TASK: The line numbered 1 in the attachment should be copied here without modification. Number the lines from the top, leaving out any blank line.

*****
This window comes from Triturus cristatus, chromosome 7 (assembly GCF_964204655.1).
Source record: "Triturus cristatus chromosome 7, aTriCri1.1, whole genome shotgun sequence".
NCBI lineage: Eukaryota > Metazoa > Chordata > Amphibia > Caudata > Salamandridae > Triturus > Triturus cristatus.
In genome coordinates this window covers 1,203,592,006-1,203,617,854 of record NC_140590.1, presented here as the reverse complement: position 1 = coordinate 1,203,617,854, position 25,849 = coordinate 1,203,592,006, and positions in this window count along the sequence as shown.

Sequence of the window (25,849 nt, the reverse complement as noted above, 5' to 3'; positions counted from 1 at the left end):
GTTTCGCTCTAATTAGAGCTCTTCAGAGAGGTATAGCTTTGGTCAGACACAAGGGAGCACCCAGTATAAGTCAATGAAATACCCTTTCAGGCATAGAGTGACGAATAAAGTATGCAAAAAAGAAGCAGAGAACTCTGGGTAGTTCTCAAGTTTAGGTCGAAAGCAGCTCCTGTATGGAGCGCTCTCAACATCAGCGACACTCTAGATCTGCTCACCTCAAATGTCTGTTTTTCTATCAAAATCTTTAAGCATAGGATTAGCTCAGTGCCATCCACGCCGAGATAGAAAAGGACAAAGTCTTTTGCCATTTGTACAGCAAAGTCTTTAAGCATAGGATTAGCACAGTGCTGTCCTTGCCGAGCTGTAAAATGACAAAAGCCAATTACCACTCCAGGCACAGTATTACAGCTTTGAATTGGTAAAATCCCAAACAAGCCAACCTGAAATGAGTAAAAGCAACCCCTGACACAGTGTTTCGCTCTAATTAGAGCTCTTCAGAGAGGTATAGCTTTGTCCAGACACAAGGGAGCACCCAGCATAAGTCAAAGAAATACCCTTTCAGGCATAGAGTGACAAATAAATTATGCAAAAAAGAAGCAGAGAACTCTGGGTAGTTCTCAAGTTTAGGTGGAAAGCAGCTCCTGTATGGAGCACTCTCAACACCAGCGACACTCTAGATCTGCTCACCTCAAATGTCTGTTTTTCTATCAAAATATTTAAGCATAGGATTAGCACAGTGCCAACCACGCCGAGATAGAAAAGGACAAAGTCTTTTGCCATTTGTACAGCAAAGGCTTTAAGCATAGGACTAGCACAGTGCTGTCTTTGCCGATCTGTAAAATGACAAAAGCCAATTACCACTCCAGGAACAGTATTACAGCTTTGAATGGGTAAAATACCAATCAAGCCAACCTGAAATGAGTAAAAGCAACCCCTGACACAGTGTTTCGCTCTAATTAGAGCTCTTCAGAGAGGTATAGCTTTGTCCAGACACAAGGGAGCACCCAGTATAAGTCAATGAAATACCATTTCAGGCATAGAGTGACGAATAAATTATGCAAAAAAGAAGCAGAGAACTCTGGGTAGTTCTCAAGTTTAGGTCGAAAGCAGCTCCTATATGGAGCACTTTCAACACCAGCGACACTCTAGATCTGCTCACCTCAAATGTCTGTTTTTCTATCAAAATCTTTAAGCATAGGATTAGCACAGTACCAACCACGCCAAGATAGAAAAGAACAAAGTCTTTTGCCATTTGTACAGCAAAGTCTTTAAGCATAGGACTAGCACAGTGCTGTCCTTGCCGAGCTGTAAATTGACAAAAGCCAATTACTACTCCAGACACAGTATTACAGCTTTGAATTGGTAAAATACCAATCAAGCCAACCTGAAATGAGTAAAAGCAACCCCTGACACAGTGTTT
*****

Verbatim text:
This window comes from Triturus cristatus, chromosome 7 (assembly GCF_964204655.1).